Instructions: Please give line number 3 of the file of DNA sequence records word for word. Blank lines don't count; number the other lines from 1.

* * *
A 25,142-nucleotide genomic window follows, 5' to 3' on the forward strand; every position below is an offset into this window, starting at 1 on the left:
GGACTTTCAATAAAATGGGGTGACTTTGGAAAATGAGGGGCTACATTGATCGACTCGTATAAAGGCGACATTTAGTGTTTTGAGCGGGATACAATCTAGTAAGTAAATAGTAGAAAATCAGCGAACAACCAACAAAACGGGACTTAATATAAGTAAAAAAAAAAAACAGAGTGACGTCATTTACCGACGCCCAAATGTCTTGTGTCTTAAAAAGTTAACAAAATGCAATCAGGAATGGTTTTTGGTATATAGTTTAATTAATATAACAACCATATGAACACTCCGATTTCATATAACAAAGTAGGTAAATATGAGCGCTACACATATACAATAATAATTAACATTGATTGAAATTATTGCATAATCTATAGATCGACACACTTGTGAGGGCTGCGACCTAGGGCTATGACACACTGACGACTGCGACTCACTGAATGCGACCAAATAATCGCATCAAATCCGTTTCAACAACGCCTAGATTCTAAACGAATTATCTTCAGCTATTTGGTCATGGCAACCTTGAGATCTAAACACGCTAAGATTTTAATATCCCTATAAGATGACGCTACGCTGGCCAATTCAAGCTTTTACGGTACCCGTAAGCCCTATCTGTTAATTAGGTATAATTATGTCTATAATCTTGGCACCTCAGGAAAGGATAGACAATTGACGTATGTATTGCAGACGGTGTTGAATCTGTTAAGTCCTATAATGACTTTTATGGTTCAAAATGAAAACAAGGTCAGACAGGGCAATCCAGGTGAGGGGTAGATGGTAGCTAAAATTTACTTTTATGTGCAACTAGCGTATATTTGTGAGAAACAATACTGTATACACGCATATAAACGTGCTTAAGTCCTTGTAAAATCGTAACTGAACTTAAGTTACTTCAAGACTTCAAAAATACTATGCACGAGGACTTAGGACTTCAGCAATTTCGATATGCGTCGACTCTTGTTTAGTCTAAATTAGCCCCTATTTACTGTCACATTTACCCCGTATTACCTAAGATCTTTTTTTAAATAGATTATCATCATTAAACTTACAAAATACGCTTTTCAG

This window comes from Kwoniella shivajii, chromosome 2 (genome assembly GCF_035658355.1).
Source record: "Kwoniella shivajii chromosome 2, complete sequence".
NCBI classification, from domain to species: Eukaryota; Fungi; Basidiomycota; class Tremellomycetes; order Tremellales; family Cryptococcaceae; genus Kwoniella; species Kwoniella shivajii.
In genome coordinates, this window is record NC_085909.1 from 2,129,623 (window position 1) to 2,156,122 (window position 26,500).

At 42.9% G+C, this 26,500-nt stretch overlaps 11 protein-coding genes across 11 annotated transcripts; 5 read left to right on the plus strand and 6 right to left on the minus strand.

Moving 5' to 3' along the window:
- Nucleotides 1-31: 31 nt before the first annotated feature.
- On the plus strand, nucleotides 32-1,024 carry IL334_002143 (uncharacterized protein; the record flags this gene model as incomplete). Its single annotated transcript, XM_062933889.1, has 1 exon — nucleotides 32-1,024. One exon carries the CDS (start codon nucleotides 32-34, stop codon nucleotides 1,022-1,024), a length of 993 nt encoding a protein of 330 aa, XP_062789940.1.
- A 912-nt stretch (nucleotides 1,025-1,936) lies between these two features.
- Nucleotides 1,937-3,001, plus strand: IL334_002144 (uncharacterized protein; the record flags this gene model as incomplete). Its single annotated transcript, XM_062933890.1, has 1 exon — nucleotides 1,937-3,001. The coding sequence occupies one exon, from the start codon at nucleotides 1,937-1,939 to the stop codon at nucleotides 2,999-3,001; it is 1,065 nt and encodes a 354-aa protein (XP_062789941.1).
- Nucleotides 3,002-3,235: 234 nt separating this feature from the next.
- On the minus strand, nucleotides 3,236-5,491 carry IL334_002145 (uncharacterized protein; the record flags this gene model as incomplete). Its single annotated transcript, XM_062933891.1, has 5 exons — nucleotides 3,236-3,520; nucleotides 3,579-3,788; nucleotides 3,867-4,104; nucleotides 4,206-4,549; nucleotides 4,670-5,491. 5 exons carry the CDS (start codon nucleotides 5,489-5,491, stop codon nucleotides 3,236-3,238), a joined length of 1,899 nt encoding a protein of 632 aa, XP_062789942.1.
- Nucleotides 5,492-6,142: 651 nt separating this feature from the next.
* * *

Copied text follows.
This window comes from Kwoniella shivajii, chromosome 2 (genome assembly GCF_035658355.1).